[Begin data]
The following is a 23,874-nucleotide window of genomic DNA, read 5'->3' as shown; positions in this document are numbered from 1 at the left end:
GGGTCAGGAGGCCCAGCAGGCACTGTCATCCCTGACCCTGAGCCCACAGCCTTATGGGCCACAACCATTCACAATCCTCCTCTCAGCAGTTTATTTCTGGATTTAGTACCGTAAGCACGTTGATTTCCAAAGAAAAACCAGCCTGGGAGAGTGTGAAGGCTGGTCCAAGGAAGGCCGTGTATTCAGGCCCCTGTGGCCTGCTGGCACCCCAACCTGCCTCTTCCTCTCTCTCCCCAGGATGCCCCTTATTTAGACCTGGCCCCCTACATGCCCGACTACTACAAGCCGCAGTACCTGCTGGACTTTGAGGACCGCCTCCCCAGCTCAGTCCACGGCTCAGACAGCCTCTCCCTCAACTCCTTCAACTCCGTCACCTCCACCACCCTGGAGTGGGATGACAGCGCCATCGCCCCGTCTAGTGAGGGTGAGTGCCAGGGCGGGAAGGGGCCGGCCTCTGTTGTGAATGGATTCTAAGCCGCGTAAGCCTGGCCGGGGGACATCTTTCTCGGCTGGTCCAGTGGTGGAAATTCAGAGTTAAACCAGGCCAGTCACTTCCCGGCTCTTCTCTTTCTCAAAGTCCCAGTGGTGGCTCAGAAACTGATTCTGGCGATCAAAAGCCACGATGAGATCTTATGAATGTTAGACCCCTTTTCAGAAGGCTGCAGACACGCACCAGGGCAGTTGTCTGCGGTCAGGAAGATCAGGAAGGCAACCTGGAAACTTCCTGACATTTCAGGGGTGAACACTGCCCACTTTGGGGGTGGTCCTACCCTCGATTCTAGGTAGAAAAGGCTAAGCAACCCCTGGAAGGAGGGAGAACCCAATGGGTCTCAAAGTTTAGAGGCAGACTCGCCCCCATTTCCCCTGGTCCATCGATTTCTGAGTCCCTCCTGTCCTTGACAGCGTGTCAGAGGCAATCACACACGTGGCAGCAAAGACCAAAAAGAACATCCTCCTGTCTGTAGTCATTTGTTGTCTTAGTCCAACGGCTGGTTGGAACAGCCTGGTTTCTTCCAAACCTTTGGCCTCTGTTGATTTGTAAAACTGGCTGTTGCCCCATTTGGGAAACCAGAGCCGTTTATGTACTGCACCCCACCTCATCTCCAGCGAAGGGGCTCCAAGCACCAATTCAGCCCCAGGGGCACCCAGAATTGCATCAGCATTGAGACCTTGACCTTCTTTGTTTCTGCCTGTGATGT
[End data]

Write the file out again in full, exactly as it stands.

The following is a 23,874-nucleotide window of genomic DNA, read 5'->3' as shown; positions in this document are numbered from 1 at the left end:
GGGTCAGGAGGCCCAGCAGGCACTGTCATCCCTGACCCTGAGCCCACAGCCTTATGGGCCACAACCATTCACAATCCTCCTCTCAGCAGTTTATTTCTGGATTTAGTACCGTAAGCACGTTGATTTCCAAAGAAAAACCAGCCTGGGAGAGTGTGAAGGCTGGTCCAAGGAAGGCCGTGTATTCAGGCCCCTGTGGCCTGCTGGCACCCCAACCTGCCTCTTCCTCTCTCTCCCCAGGATGCCCCTTATTTAGACCTGGCCCCCTACATGCCCGACTACTACAAGCCGCAGTACCTGCTGGACTTTGAGGACCGCCTCCCCAGCTCAGTCCACGGCTCAGACAGCCTCTCCCTCAACTCCTTCAACTCCGTCACCTCCACCACCCTGGAGTGGGATGACAGCGCCATCGCCCCGTCTAGTGAGGGTGAGTGCCAGGGCGGGAAGGGGCCGGCCTCTGTTGTGAATGGATTCTAAGCCGCGTAAGCCTGGCCGGGGGACATCTTTCTCGGCTGGTCCAGTGGTGGAAATTCAGAGTTAAACCAGGCCAGTCACTTCCCGGCTCTTCTCTTTCTCAAAGTCCCAGTGGTGGCTCAGAAACTGATTCTGGCGATCAAAAGCCACGATGAGATCTTATGAATGTTAGACCCCTTTTCAGAAGGCTGCAGACACGCACCAGGGCAGTTGTCTGCGGTCAGGAAGATCAGGAAGGCAACCTGGAAACTTCCTGACATTTCAGGGGTGAACACTGCCCACTTTGGGGGTGGTCCTACCCTCGATTCTAGGTAGAAAAGGCTAAGCAACCCCTGGAAGGAGGGAGAACCCAATGGGTCTCAAAGTTTAGAGGCAGACTCGCCCCCATTTCCCCTGGTCCATCGATTTCTGAGTCCCTCCTGTCCTTGACAGCGTGTCAGAGGCAATCACACACGTGGCAGCAAAGACCAAAAAGAACATCCTCCTGTCTGTAGTCATTTGTTGTCTTAGTCCAACGGCTGGTTGGAACAGCCTGGTTTCTTCCAAACCTTTGGCCTCTGTTGATTTGTAAAACTGGCTGTTGCCCCATTTGGGAAACCAGAGCCGTTTATGTACTGCACCCCACCTCATCTCCAGCGAAGGGGCTCCAAGCACCAATTCAGCCCCAGGGGCACCCAGAATTGCATCAGCATTGAGACCTTGACCTTCTTTGTTTCTGCCTGTGATGT